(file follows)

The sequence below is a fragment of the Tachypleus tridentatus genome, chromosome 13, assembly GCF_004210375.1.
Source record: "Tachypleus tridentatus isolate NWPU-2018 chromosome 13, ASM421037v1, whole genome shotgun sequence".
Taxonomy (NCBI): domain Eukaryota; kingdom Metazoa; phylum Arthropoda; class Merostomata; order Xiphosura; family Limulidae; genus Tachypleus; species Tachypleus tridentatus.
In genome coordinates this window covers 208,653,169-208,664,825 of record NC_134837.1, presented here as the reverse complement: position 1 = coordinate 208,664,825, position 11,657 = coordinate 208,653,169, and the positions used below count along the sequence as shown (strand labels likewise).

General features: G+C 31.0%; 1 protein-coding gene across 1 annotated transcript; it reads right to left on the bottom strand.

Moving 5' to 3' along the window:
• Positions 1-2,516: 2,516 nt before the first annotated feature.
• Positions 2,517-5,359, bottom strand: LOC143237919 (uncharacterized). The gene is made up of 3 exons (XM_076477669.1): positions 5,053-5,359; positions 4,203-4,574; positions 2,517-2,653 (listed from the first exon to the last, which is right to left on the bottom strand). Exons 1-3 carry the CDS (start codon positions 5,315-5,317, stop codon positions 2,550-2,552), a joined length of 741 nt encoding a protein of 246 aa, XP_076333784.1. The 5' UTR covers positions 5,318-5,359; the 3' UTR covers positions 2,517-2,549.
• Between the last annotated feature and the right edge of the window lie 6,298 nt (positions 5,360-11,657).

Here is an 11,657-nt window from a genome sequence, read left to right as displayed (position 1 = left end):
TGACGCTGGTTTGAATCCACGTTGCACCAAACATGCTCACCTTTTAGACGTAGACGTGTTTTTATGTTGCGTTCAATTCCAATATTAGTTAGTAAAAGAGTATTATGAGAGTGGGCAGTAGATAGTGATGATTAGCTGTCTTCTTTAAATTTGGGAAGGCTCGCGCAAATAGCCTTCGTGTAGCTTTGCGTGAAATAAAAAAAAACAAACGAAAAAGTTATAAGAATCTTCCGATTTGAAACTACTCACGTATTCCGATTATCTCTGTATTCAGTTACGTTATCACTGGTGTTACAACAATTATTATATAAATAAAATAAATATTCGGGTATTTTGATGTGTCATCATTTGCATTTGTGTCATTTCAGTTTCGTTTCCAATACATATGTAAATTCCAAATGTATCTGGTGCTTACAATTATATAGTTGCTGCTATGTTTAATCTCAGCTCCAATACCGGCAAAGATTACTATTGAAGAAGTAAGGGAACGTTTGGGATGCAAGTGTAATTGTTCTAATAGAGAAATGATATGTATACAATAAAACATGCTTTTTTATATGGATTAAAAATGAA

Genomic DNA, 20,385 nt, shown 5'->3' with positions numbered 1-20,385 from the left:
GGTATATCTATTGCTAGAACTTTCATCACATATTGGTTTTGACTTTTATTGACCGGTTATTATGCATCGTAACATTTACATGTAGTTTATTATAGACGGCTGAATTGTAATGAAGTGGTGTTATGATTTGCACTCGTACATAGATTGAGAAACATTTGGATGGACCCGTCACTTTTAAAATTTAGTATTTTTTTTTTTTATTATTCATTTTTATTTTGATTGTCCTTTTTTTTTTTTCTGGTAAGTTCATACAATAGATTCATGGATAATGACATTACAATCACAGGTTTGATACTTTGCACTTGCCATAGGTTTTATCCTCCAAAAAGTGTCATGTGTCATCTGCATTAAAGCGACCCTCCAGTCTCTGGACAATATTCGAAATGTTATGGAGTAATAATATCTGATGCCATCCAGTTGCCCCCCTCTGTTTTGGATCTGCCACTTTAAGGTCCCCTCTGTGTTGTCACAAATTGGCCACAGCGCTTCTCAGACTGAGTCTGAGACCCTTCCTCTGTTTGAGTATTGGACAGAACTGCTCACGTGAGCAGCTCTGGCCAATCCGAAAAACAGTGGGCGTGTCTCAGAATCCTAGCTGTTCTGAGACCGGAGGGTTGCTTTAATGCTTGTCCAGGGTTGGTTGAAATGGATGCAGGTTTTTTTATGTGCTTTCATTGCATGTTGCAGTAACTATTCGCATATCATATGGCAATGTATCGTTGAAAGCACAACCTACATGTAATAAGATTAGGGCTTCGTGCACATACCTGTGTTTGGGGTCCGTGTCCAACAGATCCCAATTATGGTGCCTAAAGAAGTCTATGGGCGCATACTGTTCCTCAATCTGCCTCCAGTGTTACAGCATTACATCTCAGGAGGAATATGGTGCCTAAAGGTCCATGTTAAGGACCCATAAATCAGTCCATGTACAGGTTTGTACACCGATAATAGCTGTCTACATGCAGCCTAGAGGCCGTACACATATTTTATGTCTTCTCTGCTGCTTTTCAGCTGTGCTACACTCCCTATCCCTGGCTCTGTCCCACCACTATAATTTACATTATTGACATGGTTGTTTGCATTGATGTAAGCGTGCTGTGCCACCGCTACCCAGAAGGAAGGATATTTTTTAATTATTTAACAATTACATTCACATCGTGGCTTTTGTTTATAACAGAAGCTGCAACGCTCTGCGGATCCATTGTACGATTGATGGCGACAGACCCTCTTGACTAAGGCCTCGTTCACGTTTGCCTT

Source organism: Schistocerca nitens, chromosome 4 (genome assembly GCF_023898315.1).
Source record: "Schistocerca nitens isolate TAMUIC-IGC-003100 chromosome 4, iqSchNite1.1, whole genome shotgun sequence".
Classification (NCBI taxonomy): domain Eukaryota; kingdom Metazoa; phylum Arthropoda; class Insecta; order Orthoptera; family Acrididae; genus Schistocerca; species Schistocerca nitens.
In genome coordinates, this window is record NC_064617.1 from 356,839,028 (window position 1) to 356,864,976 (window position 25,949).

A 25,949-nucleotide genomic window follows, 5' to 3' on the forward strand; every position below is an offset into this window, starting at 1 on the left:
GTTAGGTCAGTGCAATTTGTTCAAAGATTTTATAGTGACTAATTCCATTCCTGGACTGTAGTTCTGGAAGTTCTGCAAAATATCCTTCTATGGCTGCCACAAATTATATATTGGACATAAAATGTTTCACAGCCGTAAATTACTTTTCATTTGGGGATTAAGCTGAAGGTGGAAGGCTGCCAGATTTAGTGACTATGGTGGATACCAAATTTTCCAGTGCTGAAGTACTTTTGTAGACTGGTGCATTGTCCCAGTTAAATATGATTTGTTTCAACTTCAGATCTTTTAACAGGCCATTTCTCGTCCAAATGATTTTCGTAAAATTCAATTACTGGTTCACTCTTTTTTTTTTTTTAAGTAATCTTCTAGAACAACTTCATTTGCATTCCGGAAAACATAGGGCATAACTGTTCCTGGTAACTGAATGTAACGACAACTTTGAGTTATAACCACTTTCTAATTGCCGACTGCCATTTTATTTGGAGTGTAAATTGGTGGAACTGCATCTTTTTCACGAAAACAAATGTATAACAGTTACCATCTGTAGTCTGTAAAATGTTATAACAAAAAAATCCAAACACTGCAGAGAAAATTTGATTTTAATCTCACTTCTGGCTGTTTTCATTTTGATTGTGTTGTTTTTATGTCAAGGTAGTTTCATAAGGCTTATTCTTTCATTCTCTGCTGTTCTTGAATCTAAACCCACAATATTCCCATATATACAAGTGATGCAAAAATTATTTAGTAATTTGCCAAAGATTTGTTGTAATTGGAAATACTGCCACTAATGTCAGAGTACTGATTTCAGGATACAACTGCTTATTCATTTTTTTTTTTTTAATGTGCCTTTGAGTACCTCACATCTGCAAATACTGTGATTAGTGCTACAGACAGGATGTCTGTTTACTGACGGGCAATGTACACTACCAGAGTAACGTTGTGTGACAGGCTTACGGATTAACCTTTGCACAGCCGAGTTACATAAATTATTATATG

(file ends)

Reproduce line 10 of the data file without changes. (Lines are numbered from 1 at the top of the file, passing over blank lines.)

Here is an 11,657-nt window from a genome sequence, read left to right as displayed (position 1 = left end):